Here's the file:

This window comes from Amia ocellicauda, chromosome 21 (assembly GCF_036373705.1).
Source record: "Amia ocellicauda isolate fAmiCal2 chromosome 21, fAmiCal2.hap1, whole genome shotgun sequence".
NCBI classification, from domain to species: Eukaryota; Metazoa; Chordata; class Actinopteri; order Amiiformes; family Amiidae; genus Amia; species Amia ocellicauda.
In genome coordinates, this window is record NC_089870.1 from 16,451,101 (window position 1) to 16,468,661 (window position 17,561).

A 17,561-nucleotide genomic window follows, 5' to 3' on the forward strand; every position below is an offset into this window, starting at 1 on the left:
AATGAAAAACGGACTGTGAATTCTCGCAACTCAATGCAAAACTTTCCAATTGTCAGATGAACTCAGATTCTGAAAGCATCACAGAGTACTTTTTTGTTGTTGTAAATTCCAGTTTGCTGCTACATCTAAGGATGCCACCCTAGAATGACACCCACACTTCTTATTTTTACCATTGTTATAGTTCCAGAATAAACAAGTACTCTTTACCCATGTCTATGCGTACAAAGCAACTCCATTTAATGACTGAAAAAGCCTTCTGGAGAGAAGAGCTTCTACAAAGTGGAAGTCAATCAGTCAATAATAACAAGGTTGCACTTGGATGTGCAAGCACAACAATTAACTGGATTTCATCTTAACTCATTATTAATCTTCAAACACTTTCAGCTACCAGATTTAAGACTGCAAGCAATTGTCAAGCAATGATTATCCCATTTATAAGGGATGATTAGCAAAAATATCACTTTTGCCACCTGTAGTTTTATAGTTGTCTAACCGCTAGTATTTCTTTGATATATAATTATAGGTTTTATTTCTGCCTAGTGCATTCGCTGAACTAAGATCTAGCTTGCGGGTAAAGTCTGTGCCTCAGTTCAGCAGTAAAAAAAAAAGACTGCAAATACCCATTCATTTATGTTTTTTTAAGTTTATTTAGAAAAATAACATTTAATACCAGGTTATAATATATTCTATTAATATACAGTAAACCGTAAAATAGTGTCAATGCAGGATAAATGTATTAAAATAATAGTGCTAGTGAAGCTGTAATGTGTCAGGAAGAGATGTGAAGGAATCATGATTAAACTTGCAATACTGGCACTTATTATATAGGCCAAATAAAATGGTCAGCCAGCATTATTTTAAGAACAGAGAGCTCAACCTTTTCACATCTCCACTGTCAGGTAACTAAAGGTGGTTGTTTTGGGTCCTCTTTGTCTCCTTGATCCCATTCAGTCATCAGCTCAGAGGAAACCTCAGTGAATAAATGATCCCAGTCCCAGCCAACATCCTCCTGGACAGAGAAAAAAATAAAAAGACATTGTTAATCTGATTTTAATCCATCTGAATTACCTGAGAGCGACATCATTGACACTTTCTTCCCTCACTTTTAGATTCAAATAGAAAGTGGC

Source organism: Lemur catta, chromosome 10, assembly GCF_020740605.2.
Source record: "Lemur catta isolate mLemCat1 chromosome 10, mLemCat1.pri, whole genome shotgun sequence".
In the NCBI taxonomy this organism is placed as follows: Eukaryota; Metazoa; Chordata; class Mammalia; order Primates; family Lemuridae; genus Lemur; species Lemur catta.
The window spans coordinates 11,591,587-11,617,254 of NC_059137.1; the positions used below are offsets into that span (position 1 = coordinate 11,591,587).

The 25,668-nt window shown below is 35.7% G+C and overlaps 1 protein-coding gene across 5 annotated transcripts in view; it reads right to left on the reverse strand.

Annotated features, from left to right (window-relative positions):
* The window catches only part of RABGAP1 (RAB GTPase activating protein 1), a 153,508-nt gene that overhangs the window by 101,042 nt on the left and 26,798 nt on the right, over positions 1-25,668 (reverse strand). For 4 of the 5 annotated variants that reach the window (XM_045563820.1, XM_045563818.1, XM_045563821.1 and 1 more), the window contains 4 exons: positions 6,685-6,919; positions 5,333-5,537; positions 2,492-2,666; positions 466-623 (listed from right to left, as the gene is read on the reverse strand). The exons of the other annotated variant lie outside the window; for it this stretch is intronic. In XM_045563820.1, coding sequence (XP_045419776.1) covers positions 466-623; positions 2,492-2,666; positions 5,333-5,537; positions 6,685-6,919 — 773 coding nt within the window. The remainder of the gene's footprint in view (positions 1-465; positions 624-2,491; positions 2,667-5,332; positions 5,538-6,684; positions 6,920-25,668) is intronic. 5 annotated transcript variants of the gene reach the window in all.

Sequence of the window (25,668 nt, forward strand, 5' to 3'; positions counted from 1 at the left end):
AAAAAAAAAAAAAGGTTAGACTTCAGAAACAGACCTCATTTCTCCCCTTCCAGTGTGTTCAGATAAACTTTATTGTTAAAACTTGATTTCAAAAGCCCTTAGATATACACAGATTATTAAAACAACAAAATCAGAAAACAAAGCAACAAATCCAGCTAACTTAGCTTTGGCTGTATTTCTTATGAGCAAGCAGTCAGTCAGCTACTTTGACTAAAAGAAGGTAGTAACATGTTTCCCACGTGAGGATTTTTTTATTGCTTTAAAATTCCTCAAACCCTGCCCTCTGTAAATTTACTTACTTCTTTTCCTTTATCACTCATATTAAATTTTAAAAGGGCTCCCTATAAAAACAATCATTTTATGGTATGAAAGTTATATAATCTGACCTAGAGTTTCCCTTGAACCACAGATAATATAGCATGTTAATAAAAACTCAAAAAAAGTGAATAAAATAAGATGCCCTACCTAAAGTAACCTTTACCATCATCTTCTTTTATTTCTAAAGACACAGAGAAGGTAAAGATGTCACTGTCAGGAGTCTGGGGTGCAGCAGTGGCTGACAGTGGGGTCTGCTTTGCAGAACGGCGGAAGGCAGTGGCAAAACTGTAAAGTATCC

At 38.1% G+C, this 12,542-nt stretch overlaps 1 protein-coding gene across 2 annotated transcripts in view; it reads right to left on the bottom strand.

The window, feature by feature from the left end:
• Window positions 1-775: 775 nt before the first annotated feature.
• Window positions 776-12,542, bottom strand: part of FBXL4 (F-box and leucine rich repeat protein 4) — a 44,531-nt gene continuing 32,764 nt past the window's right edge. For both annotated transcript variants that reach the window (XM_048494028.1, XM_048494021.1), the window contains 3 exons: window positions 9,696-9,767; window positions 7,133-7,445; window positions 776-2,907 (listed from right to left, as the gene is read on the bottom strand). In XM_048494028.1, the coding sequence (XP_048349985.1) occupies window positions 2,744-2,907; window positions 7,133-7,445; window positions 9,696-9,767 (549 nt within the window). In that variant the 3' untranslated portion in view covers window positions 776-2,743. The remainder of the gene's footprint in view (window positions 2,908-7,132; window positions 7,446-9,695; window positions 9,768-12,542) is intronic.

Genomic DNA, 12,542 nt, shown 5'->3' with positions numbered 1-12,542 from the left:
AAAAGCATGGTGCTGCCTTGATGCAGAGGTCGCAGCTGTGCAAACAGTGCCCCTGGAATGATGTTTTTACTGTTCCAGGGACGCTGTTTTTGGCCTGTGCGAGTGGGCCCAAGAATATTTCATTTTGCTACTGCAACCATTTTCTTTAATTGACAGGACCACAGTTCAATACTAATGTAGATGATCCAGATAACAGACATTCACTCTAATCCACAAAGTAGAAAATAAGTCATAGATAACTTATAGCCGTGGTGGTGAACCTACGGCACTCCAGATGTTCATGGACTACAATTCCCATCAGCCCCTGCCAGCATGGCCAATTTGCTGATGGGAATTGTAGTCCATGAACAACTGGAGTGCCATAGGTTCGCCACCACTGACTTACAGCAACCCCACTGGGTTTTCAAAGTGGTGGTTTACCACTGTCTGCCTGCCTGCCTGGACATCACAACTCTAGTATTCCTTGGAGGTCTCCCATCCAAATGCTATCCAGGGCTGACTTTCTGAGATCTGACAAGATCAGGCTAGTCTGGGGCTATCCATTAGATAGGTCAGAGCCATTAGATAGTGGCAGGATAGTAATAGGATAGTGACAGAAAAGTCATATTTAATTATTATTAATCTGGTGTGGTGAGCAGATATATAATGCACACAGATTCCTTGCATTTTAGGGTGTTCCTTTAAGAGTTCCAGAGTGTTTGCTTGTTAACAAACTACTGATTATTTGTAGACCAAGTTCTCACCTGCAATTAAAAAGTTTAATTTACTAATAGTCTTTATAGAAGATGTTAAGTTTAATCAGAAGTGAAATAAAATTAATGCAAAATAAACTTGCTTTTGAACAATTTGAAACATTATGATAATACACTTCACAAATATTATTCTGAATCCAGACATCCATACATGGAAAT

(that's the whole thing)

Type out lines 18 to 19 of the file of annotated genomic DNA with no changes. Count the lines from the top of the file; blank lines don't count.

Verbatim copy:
• Window positions 1-775: 775 nt before the first annotated feature.
• Window positions 776-12,542, bottom strand: part of FBXL4 (F-box and leucine rich repeat protein 4) — a 44,531-nt gene continuing 32,764 nt past the window's right edge. For both annotated transcript variants that reach the window (XM_048494028.1, XM_048494021.1), the window contains 3 exons: window positions 9,696-9,767; window positions 7,133-7,445; window positions 776-2,907 (listed from right to left, as the gene is read on the bottom strand). In XM_048494028.1, the coding sequence (XP_048349985.1) occupies window positions 2,744-2,907; window positions 7,133-7,445; window positions 9,696-9,767 (549 nt within the window). In that variant the 3' untranslated portion in view covers window positions 776-2,743. The remainder of the gene's footprint in view (window positions 2,908-7,132; window positions 7,446-9,695; window positions 9,768-12,542) is intronic.